Let's say we're mapping Callisto's northern celestial hemisphere in a way similar to this map of Earth's.

Along with the stars (which let's just ignore for this question), this map will identify the paths of four objects:

  1. The Sun
  2. Jupiter
  3. Ganymede (closer to Jupiter)
  4. Himalia (farther from Jupiter)

Where on the map would these objects' paths be? Or at least how would I find the exact answers with math/software/etc.?

My assumptions/guesses:

  • Jupiter's path is relatively similar to the ecliptic but Callisto's orbital inclination or maybe Jupiter's might separate the two
  • Jupiter's moons are within a similar orbital plane to Callisto and would follow near Jupiter's path
  • the distance Callisto travels away from the sun in its own orbit is insignificant in determining the shape of the ecliptic

I have no idea if the axial tilt of Callisto or Jupiter would affect anything but it probably does.

If it helps, I've made this incredibly stylish and oh-so-fabulous template in case anyone wants to sketch it in Paint or something. The black dot at the center is the celestial north pole.

enter image description here

Thank you for your time!

  • $\begingroup$ Obviously nobody here will fill that in for your. At best, someone might be able to point you towards the way to do it yourself, in which case, it would be good to know the tools at your disposal. Do you have access/can you use Matlab, python, etc.? $\endgroup$
    – zephyr
    Jan 13, 2017 at 14:43
  • $\begingroup$ I have access to Matlab. $\endgroup$ Jan 13, 2017 at 18:38

1 Answer 1


I'm not sure this answers your question, but I used Stellarium (free) to generate this image from Callisto's north pole (so its celestial north pole, in Draco, is overhead) with orbit trails turned on:

enter image description here

Unfortunately, the image is not only messy, but may be inaccurate, since Stellarium doesn't do a great job of plotting orbits long-term: Stellarium 0.10.4: planet orbits change over time?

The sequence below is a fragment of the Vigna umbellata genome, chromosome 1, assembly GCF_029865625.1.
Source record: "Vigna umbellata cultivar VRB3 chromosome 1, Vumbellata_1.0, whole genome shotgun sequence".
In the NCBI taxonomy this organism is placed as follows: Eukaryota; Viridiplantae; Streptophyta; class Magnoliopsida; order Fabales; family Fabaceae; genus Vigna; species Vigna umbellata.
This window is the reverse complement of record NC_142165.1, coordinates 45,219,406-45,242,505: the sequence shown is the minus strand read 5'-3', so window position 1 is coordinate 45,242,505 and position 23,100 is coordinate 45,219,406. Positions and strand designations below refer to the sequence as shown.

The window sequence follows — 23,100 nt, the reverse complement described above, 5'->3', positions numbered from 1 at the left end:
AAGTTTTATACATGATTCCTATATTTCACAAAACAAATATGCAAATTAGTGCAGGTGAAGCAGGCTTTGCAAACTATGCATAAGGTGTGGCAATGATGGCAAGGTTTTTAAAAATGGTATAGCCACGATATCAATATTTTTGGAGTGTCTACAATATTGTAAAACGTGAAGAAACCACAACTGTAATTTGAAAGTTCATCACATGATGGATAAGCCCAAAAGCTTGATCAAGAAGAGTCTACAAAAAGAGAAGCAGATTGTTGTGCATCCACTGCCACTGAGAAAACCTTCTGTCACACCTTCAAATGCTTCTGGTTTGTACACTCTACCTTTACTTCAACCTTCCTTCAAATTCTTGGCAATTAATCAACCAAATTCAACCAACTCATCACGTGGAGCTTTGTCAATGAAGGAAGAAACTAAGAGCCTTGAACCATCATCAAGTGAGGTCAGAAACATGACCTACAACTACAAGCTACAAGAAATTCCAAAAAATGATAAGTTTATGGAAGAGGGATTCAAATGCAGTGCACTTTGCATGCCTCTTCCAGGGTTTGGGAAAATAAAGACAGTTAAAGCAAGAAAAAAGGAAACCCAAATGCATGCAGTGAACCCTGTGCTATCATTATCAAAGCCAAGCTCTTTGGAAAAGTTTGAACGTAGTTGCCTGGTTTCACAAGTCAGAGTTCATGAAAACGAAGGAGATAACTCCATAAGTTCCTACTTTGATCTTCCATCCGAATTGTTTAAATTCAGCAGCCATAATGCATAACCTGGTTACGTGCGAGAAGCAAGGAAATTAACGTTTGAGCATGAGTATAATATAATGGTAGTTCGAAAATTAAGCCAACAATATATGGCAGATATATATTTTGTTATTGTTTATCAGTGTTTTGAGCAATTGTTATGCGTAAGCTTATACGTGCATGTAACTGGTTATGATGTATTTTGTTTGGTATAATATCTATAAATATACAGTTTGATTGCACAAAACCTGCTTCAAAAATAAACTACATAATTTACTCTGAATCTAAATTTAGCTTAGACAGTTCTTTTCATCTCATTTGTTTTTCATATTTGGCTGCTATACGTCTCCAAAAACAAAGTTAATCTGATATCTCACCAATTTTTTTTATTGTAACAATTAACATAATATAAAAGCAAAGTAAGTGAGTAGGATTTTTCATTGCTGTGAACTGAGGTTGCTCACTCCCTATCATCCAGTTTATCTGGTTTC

So, I wrote https://github.com/barrycarter/bcapps/blob/master/ASTRO/STELLARIUM/callisto.ssc to create a video of the view from Callisto's north pole, but the results are fairly uninteresting: https://youtu.be/O2GHJM54uhQ and come with several caveats:

  • I assumed that Stellarium is accurate, not just in where it displays the planet, but also in how it determines Callisto's rotational orientation, and any other details required to depict Callisto's celestial northern hemisphere.

  • The video is in "starchart mode", which means the stars don't move. In reality, the stars would make a complete rotation about every 16.69 days. More specifically, in the video, Jupiter moves through the constellations. In reality, Jupiter would remain fixed (Callisto is tidally locked), and the constellations would move.

  • The one year (+ about 2 months) period I chose is not "representative" and does not repeat. There may be quite a few more interesting things happening after the period the video represents. In particular, note that the Sun takes about 12 years (Jupiter's orbital period) to travel Callisto's ecliptic, and only a fraction of that travel is show in the video.


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